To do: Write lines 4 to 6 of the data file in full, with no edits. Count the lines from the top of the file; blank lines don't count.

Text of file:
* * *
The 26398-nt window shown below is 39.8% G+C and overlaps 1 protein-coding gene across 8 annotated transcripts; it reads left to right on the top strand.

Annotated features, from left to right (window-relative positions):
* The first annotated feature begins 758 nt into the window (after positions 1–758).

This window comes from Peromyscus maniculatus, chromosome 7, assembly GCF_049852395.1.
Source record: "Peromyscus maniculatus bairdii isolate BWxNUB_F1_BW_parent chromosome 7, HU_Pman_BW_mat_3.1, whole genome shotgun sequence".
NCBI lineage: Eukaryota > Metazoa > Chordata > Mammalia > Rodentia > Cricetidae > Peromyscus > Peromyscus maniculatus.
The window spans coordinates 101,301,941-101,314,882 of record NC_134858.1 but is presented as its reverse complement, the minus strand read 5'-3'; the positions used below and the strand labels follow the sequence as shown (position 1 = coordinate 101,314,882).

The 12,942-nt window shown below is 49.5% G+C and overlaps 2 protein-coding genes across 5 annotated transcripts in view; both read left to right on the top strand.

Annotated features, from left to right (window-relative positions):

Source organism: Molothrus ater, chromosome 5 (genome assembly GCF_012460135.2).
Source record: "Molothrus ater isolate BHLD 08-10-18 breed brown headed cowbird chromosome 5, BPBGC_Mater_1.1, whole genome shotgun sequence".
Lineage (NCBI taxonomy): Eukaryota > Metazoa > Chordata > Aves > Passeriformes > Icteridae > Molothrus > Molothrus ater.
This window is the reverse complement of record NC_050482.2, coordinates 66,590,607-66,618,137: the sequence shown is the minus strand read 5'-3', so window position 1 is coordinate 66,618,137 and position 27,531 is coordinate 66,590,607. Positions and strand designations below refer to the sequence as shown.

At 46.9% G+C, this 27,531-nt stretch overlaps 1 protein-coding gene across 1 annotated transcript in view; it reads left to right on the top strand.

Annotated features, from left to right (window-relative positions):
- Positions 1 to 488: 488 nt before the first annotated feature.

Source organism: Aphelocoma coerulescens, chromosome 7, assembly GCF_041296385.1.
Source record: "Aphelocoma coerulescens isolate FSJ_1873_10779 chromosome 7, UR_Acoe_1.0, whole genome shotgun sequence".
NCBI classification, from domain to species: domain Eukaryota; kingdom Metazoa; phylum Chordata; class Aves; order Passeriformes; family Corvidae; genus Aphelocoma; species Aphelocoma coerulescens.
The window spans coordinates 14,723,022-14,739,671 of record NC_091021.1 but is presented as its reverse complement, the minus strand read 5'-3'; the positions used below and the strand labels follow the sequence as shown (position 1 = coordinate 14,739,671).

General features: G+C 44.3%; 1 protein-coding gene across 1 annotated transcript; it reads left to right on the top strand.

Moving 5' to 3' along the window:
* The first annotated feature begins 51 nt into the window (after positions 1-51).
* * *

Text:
This window comes from Peromyscus maniculatus, chromosome 7, assembly GCF_049852395.1.
Source record: "Peromyscus maniculatus bairdii isolate BWxNUB_F1_BW_parent chromosome 7, HU_Pman_BW_mat_3.1, whole genome shotgun sequence".
NCBI lineage: Eukaryota > Metazoa > Chordata > Mammalia > Rodentia > Cricetidae > Peromyscus > Peromyscus maniculatus.